We’ve heard this rumor before, usually in the WSJ: Apple is planning to introduce a lower-cost iPhone so they can expand their market share, particularly in the Third World. This one also has the questionable stamp of approval of Digitimes, who usually get these things wrong.
It hasn’t made much sense in the past. iPhones have been selling briskly, about as fast as Apple can make them, and the high margin has kept Apple at the top of the heap in profits from mobile. Why would Apple need to sweeten the deal, so to speak, by shaving hundreds of dollars off of their margin? Apple has traditionally not been concerned with market share over profit margin. Furthermore, it’s not clear what compromises in the design could lower the cost without compromising user experience, other than the outer shell, a small portion of the manufacturing cost.
There are some recent shifts that may make this a good move now, however:
Apple wants to accelerate uptake of its new Lightning connector. Apple is obviously serious about transitioning its devices to Lightning as quickly as possible; it’s introduction of a 4th-generation Retina iPad with a spec bump and Lightning risked alienating a lot of the folks who had bought the iPad 3, but they did it anyway. All of their iPod products have also been updated to eliminate the old connector. This movement to Lightning is being slowed down by the continued offering the iPhone 4 and iPhone 4s as lower-cost models, committing Apple and its OEMs to another 2 years of supporting and offering accessories for the old, tired iPod connector.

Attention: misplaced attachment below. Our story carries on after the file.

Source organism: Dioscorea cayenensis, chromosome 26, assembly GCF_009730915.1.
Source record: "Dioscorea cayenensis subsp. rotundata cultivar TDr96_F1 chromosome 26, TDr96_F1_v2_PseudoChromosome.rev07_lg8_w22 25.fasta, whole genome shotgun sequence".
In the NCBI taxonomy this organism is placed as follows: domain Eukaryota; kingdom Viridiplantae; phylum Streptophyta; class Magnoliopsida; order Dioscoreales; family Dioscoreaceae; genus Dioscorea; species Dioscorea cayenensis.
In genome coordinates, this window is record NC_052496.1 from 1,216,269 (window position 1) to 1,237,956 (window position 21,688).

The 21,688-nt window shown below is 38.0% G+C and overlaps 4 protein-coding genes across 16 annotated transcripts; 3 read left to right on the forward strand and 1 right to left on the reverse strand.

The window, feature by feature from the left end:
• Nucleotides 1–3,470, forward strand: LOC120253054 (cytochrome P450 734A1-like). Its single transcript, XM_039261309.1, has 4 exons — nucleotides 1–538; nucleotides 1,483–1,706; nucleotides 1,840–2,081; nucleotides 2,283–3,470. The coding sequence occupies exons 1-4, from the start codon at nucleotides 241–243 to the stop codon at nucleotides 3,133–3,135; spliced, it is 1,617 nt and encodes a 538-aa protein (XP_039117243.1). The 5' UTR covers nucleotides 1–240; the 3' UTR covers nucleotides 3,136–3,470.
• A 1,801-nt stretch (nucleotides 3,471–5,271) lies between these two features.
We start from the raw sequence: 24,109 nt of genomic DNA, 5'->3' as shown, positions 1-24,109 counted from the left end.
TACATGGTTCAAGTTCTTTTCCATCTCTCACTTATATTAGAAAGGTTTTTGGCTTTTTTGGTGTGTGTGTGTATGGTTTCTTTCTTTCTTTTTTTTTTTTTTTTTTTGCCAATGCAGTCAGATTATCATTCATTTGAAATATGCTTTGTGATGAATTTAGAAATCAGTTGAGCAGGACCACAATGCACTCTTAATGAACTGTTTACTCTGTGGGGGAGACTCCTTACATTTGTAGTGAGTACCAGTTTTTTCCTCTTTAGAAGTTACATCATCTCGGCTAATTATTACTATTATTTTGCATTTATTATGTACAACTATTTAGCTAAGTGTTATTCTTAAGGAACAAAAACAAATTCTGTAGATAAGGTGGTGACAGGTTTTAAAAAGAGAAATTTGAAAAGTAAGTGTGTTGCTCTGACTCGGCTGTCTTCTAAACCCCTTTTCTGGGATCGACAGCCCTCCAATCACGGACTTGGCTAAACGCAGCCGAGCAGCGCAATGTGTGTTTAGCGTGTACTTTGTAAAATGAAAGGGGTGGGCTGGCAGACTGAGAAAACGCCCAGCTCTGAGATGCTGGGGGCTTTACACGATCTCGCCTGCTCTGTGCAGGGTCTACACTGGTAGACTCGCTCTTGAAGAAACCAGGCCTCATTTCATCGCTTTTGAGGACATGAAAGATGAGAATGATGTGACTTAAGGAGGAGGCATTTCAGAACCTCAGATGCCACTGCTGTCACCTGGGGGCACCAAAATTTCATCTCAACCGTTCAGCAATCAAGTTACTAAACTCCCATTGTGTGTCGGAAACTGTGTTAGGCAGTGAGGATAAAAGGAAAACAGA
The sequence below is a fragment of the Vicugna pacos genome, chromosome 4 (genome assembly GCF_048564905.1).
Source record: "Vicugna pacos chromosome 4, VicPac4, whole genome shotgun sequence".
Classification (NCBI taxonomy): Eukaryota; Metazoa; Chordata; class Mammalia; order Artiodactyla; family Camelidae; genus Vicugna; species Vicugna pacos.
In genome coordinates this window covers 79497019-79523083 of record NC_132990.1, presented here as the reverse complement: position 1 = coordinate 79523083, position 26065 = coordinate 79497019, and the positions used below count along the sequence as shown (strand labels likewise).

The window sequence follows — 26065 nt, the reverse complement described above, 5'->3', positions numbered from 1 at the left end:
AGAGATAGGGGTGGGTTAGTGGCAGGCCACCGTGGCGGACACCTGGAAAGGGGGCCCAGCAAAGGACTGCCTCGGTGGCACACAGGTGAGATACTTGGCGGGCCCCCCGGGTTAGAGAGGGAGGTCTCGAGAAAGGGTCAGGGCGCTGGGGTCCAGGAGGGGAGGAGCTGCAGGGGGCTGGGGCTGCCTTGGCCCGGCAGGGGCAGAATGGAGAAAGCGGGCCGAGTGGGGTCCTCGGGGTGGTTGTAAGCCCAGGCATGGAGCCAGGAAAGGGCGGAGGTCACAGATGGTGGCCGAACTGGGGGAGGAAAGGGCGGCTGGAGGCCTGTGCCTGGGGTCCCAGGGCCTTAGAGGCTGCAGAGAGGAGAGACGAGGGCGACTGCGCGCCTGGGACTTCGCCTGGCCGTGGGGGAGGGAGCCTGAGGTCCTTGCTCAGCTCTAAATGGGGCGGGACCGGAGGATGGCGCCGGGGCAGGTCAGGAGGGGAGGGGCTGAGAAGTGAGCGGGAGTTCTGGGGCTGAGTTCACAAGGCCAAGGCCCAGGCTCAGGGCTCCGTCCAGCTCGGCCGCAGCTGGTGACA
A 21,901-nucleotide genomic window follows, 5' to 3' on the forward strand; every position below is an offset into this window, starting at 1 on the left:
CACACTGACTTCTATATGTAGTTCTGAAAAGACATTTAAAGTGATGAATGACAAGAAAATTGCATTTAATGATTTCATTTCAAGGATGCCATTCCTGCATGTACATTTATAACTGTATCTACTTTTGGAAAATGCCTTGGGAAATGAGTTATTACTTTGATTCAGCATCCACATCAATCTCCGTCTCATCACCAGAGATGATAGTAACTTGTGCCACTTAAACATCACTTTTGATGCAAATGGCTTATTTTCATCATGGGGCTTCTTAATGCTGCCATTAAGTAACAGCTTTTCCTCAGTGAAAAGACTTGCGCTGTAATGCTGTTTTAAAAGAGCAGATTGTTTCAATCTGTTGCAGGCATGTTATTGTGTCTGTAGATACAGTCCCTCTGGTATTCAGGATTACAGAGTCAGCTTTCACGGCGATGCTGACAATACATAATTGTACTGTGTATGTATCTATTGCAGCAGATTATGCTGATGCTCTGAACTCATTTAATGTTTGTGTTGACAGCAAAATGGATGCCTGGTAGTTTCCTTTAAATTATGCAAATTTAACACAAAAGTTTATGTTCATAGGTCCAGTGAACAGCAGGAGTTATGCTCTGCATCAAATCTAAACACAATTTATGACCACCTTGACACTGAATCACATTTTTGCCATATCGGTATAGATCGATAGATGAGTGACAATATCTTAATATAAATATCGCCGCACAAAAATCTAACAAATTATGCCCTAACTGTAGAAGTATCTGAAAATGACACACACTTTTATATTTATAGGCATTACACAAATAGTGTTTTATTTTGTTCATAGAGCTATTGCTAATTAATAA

T-Mobile is eliminating device subsidies, and planning to offer the iPhone for the first time. A lower-priced iPhone makes sense here, as T-Mobile customers are not likely to be as enthusiastic about paying $649 for the iPhone 5 out of their own pockets. Furthermore, a new iPhone model with a less expensive $199/$299 price point, different materials, etc. would serve the need without necessarily cannibalizing sales of the fancier subsidized model at other carriers. Other US Carriers are waiting to see the results of T-Mobile’s experiment , so whatever move Apple makes here will need to anticipate a future where people are paying out-of-pocket for their own phones.? IMHO, Apple could get away with a slightly higher price point for the non-subsidized phone, but they are going to have to reduce the premium paid for their product in this market — an iPhone selling at twice the price of an unlocked Galaxy Nexus 4 would be a non-starter for many people.
The iPhone 4 is kind of off the table for T-Mobile, because it doesn’t support LTE, though T-Mobile does say that they already have 1.9 million iPhones on their network.
Apple could get a lot of mileage out of retrofitting the iPhone 4S with Lightning and using a polycarbonate back, preferably in colors. It would be a hoot to see Bondi Blue and some of the other iMac colors make a return. At the right price point, this could be a serious switcher device to lure back people burned by the lackluster Android phones on T-Mobile. However, it’s not clear where Apple can cut the corners on its newer devices to even hit a price point like $199, given estimates for the build cost of the iPhone 5 at around $200.
Some of the other speculation, like larger screens, makes very little sense given the needs of the developer ecosystem. It’s going to be at least another year or two before developers switch their apps to the new iOS6-only method of automatically managing app screen layout, because the technology does not gracefully extend to iOS 5. Given that many apps (including my own) have not been updated for the new iPhone 5 screen size even now, this isn’t realistic.